The attacks against Egyptian troops continued for several hours before the Egyptian air force responded, using F-16 fighter jets and drones to neutralise the onslaught.

Over a year-long period, SP was able to establish control over large swaths of Sinai [EPA]

The use of air force was the decisive factor in repelling the attackers, according to eye witness accounts. The strikes against intended targets were very precise with few civilians killed, local journalists said.

The next day, residents counted eight destroyed four-by-four vehicles that belonged to the fighters. Each vehicle usually carries at least five fighters.

From a military perspective, the result of the latest operation was, at best, a draw. Many, however, are claiming that what took place was a complete victory for the Egyptian army, given that Sheikh Zuwayed did not fall to the SP.

Muhammad Quweider, a civilian, was killed by SP fighters when he refused to let them use the rooftop of his house as a sniper position aimed at the Sheikh Zuwayed police station, local sources said.

Another factor that helped minimise the number of civilian causalities was that the areas, and the streets where clashes took place, were empty at the time. The use of precise drones limited the damage to surrounding areas.

Witness accounts and local residents interviewed for this article stated that the fighters suffered dozens of casualties.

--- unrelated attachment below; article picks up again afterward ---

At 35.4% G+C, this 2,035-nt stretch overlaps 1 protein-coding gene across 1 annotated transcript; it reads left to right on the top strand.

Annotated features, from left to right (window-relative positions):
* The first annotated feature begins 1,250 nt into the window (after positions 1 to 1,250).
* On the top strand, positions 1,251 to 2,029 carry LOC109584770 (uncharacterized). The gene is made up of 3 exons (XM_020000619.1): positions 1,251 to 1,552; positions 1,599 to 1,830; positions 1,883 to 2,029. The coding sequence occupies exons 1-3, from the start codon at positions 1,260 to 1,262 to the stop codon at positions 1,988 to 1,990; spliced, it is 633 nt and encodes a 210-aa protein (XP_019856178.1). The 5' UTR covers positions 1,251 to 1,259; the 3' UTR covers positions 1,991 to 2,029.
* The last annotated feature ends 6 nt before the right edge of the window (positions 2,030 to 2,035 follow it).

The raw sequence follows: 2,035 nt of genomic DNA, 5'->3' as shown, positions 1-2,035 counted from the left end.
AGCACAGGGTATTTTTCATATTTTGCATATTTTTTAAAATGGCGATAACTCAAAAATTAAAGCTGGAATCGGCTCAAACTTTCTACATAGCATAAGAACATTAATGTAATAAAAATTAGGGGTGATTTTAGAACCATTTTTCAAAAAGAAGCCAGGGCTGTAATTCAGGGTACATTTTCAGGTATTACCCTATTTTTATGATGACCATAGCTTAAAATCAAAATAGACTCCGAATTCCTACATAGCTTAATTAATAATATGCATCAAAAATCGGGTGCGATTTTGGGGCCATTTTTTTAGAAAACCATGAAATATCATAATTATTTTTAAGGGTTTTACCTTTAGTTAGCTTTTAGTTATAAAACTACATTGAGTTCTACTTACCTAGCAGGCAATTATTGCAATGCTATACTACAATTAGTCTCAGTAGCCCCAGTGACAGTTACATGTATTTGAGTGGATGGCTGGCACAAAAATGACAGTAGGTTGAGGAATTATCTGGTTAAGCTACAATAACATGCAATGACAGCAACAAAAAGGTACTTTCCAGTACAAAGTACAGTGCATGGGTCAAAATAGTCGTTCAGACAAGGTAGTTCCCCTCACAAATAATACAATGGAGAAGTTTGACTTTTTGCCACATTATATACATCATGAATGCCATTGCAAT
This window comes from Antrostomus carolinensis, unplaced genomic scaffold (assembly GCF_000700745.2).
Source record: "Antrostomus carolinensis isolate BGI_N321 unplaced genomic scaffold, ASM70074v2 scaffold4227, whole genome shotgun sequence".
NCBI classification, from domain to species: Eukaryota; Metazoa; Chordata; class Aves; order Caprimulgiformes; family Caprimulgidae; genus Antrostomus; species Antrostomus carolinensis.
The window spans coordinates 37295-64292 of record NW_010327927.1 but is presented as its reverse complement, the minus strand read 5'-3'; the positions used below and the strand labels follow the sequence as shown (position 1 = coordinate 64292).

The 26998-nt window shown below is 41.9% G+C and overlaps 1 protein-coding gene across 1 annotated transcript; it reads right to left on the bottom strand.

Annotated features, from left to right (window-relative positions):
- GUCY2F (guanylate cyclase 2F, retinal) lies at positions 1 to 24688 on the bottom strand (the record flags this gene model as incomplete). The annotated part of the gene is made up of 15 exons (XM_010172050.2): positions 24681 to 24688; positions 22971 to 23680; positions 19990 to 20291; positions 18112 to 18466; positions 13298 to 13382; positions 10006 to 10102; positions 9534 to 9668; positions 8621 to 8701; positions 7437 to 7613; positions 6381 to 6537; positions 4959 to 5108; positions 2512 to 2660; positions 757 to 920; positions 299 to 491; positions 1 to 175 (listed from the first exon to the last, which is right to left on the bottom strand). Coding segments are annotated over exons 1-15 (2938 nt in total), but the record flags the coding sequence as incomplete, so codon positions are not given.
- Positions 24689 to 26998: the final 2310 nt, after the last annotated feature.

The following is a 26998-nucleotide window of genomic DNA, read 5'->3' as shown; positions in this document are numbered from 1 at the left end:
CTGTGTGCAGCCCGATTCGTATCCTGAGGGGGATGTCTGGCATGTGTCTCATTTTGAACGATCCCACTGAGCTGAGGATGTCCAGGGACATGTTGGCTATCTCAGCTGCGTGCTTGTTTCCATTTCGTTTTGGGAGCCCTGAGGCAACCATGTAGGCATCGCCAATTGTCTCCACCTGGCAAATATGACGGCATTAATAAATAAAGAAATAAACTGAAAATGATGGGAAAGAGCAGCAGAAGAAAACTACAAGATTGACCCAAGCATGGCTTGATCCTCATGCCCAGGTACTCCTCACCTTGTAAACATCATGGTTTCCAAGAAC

From a military perspective, the result of the latest operation was, at best, a draw. Many, however, are claiming that what took place was a complete victory for the Egyptian army, given that Sheikh Zuwayed did not fall to the SP.

Most Egyptian mainstream media outlets and posts on social media that celebrated this alleged victory compare the Egyptian army’s ability to hold Sheikh Zuwayed to the fall of Mosul in Iraq, Raqqa in Syria and Derna in Libya to ISIL or ISIL-linked groups.

But this argument shows a bare minimum of optimism. There remains no serious discussion of eradicating SP fighters from the area – and there is no talk of investigating the repeated military and security failures that have taken place since the start of this conflict two years ago.

Along with his military generals, Egyptian leader Abdel Fattah el-Sisi has repeatedly claimed victory over the ISIL-affiliated group in Sinai [Reuters]

In the aftermath of the battle, hundreds of frightened families who had fled the fighting in Sheikh Zuwayed found themselves without government assistance, which could have helped them find temporary residence or shelter in nearby cities. In this vacuum, volunteers from al-Arish have launched initiatives to help displaced people.

Meanwhile, a media frenzy in Egyptian newspapers, TV shows and public figures’ social media accounts have called for the forced evacuation, or even “genocide” of the residents from the area of clashes, to help the troops accomplish their mission.

For their part, local residents fear that the SP may come back to exact revenge with more fighters.

Although the Egyptian government claims that stability has returned to the region, events in Sinai have belied this: Just two hours after Egyptian leader Abdel Fattah el-Sisi publicly reaffirmed the army’s control over Sinai, an explosion targeted Sheikh Zuwayed’s main electricity station.

On the same day of Sisi’s visit on July 4, two employees of the electricity company were killed and the electricity was cut off in Sheikh Zuwayed, Rafah and the southern part of the Gaza Strip. And on July 9, 15 policemen were injured in an attack targeting their bus west of al-Arish.

Despite the repeated claims made by the Egyptian military, it remains to be seen if the instability will cease.

Source: Al Jazeera